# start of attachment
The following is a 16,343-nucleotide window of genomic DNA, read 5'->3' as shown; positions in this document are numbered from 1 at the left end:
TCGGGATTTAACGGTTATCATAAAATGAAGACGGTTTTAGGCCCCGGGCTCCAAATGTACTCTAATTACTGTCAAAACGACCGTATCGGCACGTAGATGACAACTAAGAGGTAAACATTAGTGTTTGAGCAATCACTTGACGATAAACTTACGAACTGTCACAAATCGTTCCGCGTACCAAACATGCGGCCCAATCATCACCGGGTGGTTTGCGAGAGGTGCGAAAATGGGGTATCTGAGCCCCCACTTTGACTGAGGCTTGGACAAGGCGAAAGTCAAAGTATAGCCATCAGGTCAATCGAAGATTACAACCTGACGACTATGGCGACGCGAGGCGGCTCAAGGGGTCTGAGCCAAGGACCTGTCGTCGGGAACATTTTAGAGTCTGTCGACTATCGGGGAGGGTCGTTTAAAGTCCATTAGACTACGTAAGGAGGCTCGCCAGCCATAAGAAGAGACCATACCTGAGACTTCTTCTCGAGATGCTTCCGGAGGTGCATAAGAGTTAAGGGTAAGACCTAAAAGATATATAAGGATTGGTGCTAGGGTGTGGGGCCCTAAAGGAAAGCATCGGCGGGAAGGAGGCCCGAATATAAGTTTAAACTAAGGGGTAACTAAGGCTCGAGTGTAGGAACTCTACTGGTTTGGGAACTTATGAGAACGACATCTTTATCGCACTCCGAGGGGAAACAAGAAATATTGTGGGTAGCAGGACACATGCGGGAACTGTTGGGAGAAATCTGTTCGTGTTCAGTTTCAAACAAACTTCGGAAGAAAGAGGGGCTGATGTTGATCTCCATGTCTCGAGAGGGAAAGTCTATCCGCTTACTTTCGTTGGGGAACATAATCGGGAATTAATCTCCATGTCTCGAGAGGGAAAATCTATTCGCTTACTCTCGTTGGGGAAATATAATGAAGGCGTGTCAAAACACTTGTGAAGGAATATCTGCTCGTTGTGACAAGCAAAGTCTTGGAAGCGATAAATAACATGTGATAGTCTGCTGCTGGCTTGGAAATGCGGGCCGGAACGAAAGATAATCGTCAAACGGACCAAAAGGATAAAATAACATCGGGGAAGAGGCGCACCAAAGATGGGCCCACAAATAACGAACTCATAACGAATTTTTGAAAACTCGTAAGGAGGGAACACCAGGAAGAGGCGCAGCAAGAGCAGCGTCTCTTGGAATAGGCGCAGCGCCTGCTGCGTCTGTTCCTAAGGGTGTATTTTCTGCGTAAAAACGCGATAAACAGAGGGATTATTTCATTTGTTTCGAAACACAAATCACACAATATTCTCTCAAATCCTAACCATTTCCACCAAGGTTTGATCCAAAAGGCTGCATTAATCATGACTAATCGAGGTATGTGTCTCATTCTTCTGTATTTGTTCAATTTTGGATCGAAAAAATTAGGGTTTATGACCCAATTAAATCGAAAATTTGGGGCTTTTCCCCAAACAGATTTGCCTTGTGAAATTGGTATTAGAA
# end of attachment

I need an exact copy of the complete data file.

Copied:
The following is a 16,343-nucleotide window of genomic DNA, read 5'->3' as shown; positions in this document are numbered from 1 at the left end:
TCGGGATTTAACGGTTATCATAAAATGAAGACGGTTTTAGGCCCCGGGCTCCAAATGTACTCTAATTACTGTCAAAACGACCGTATCGGCACGTAGATGACAACTAAGAGGTAAACATTAGTGTTTGAGCAATCACTTGACGATAAACTTACGAACTGTCACAAATCGTTCCGCGTACCAAACATGCGGCCCAATCATCACCGGGTGGTTTGCGAGAGGTGCGAAAATGGGGTATCTGAGCCCCCACTTTGACTGAGGCTTGGACAAGGCGAAAGTCAAAGTATAGCCATCAGGTCAATCGAAGATTACAACCTGACGACTATGGCGACGCGAGGCGGCTCAAGGGGTCTGAGCCAAGGACCTGTCGTCGGGAACATTTTAGAGTCTGTCGACTATCGGGGAGGGTCGTTTAAAGTCCATTAGACTACGTAAGGAGGCTCGCCAGCCATAAGAAGAGACCATACCTGAGACTTCTTCTCGAGATGCTTCCGGAGGTGCATAAGAGTTAAGGGTAAGACCTAAAAGATATATAAGGATTGGTGCTAGGGTGTGGGGCCCTAAAGGAAAGCATCGGCGGGAAGGAGGCCCGAATATAAGTTTAAACTAAGGGGTAACTAAGGCTCGAGTGTAGGAACTCTACTGGTTTGGGAACTTATGAGAACGACATCTTTATCGCACTCCGAGGGGAAACAAGAAATATTGTGGGTAGCAGGACACATGCGGGAACTGTTGGGAGAAATCTGTTCGTGTTCAGTTTCAAACAAACTTCGGAAGAAAGAGGGGCTGATGTTGATCTCCATGTCTCGAGAGGGAAAGTCTATCCGCTTACTTTCGTTGGGGAACATAATCGGGAATTAATCTCCATGTCTCGAGAGGGAAAATCTATTCGCTTACTCTCGTTGGGGAAATATAATGAAGGCGTGTCAAAACACTTGTGAAGGAATATCTGCTCGTTGTGACAAGCAAAGTCTTGGAAGCGATAAATAACATGTGATAGTCTGCTGCTGGCTTGGAAATGCGGGCCGGAACGAAAGATAATCGTCAAACGGACCAAAAGGATAAAATAACATCGGGGAAGAGGCGCACCAAAGATGGGCCCACAAATAACGAACTCATAACGAATTTTTGAAAACTCGTAAGGAGGGAACACCAGGAAGAGGCGCAGCAAGAGCAGCGTCTCTTGGAATAGGCGCAGCGCCTGCTGCGTCTGTTCCTAAGGGTGTATTTTCTGCGTAAAAACGCGATAAACAGAGGGATTATTTCATTTGTTTCGAAACACAAATCACACAATATTCTCTCAAATCCTAACCATTTCCACCAAGGTTTGATCCAAAAGGCTGCATTAATCATGACTAATCGAGGTATGTGTCTCATTCTTCTGTATTTGTTCAATTTTGGATCGAAAAAATTAGGGTTTATGACCCAATTAAATCGAAAATTTGGGGCTTTTCCCCAAACAGATTTGCCTTGTGAAATTGGTATTAGAA